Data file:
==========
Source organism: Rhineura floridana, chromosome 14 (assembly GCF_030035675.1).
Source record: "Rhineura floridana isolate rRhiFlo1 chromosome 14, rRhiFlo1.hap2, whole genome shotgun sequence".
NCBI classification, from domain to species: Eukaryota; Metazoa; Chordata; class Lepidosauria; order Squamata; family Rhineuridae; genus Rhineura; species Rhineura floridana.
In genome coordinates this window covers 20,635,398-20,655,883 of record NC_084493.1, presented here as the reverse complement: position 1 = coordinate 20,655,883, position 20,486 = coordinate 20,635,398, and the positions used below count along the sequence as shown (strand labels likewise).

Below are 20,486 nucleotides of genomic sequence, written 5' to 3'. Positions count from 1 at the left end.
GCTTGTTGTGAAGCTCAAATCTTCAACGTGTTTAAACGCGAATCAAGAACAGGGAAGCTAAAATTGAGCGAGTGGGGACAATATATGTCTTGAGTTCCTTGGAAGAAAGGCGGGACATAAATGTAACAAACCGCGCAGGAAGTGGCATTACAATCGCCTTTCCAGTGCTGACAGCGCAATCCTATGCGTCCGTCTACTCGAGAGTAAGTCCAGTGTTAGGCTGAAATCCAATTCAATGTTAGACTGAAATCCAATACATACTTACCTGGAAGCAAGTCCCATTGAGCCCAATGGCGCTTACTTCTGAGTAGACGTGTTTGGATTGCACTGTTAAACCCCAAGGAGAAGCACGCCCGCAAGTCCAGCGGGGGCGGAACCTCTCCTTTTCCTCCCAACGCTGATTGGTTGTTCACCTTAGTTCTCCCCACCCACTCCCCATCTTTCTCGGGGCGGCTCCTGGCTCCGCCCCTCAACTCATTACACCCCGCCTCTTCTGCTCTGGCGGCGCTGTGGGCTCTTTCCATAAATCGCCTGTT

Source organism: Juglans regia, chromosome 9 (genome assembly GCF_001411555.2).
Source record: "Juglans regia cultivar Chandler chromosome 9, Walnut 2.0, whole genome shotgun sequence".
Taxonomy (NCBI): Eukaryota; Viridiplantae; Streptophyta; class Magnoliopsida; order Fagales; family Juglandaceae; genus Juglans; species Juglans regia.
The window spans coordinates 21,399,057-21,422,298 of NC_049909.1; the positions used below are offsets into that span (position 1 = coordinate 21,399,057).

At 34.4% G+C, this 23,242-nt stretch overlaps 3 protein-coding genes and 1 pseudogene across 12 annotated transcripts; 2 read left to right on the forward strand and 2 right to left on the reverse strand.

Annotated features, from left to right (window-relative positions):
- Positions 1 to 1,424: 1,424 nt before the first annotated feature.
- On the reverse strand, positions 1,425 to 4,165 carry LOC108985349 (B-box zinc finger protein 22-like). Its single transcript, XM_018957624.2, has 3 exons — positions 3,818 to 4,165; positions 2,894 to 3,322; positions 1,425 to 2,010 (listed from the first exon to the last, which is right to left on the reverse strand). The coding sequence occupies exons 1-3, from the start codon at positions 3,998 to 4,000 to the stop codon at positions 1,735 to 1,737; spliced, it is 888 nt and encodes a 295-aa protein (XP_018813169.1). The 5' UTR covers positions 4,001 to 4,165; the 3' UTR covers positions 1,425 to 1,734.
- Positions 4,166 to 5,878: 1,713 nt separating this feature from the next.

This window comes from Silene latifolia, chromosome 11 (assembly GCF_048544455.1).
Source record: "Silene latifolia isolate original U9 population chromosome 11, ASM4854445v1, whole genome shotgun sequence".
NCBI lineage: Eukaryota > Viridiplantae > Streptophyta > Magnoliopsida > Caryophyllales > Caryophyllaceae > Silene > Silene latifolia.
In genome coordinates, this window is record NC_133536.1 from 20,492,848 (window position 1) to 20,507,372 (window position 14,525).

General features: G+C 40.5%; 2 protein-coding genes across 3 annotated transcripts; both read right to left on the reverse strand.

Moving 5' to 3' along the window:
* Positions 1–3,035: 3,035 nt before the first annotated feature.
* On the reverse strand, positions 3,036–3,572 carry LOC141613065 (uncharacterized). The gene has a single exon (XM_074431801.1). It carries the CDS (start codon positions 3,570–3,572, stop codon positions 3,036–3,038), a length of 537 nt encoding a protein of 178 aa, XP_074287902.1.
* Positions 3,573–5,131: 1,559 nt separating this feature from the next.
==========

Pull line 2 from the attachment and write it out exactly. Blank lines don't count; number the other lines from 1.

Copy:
Source record: "Rhineura floridana isolate rRhiFlo1 chromosome 14, rRhiFlo1.hap2, whole genome shotgun sequence".